Oklahoma registered two new earthquakes at 4.4 and 4.5 on the Richter scale earlier this month, just weeks after the state’s public utility commission shut down several nearby fracking waste disposal wells and issued new guidelines intended to prevent future quakes.
“The stronger quake occurred just a few miles from the city of Cushing, which holds one of the largest crude oil storage facilities in the world,” EcoWatch correspondent Lorraine Chow reports on Reslience.org.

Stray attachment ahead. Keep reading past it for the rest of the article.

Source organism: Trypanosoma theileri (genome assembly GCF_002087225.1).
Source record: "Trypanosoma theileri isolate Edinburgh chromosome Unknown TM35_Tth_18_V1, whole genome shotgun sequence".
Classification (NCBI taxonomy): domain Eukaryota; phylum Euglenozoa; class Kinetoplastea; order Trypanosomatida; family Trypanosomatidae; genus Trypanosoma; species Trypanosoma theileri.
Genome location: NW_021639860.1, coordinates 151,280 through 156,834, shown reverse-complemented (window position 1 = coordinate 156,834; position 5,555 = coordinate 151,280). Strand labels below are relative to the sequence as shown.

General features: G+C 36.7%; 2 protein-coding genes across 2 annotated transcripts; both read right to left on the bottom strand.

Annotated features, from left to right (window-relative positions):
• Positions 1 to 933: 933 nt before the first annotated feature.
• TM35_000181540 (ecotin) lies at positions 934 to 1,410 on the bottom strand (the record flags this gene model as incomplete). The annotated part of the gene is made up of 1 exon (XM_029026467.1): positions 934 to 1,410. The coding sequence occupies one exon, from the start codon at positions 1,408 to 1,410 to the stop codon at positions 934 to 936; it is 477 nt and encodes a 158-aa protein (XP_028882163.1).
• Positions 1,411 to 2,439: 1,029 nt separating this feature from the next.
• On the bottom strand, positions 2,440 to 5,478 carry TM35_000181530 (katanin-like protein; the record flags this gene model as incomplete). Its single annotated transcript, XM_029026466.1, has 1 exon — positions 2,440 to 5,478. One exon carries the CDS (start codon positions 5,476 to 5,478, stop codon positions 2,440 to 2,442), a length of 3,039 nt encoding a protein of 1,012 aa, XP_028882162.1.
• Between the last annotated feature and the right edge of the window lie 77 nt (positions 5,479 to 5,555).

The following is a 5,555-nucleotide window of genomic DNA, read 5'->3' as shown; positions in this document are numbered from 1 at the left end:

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Oklahoma’s “seemingly never-ending earthquakes appear to be a man-made side effect of the country’s drilling boom,” she adds. “Scientists say the injection of wastewater byproducts into deep underground disposal wells from fracking operations are very likely triggering the major increase of seismic activity.”
Chow cites U.S. Geological Survey seismologist George Choy’s observation that “when you put water into the ground, it’s never going to come back out. You’re putting it in places it has never been before.”